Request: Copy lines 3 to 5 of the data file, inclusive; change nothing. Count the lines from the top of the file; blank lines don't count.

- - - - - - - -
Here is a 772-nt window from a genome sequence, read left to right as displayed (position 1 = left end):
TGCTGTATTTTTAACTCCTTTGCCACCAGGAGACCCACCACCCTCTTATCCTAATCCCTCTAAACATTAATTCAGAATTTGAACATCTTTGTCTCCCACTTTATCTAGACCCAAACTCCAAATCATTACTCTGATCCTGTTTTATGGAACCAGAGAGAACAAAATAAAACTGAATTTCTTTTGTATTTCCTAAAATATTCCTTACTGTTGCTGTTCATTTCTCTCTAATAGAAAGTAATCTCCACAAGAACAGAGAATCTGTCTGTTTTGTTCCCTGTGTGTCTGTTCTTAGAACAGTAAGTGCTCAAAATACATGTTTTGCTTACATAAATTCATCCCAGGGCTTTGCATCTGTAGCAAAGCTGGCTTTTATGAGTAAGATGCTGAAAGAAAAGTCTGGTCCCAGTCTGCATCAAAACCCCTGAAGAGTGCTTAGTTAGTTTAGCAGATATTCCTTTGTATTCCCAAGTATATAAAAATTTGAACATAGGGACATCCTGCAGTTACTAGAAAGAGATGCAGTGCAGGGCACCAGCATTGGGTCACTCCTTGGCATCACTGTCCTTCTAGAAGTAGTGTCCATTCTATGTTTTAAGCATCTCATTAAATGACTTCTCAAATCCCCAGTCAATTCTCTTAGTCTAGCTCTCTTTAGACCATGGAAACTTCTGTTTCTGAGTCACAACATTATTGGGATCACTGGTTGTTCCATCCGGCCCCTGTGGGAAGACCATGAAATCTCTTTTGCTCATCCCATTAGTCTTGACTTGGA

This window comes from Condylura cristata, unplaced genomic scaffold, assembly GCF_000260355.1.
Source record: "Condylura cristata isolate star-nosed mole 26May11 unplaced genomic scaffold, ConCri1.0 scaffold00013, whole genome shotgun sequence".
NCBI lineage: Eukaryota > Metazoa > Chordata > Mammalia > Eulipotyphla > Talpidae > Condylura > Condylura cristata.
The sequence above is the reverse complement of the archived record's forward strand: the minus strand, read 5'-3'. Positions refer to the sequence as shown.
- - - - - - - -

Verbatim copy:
This window comes from Condylura cristata, unplaced genomic scaffold, assembly GCF_000260355.1.
Source record: "Condylura cristata isolate star-nosed mole 26May11 unplaced genomic scaffold, ConCri1.0 scaffold00013, whole genome shotgun sequence".
NCBI lineage: Eukaryota > Metazoa > Chordata > Mammalia > Eulipotyphla > Talpidae > Condylura > Condylura cristata.